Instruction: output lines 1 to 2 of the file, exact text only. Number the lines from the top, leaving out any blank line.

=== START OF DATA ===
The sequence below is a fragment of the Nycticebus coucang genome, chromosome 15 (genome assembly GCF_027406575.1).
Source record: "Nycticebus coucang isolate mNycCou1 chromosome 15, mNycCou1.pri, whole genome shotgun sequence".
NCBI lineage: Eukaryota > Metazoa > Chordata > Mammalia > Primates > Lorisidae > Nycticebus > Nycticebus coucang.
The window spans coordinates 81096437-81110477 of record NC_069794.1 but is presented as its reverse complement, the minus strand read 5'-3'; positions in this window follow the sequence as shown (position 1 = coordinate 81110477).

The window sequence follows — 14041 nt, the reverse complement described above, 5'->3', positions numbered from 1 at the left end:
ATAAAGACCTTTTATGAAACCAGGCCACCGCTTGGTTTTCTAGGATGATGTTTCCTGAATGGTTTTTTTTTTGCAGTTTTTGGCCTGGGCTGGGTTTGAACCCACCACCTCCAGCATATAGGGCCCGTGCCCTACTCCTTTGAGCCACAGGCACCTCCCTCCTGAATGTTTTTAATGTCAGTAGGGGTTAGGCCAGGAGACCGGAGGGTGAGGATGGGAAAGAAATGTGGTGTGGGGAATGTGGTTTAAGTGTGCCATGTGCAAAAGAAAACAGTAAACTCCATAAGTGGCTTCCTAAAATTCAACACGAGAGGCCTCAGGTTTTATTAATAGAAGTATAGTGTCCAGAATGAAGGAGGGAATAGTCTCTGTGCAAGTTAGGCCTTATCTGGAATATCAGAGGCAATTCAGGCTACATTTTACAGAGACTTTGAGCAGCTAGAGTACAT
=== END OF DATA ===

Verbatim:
The sequence below is a fragment of the Nycticebus coucang genome, chromosome 15 (genome assembly GCF_027406575.1).
Source record: "Nycticebus coucang isolate mNycCou1 chromosome 15, mNycCou1.pri, whole genome shotgun sequence".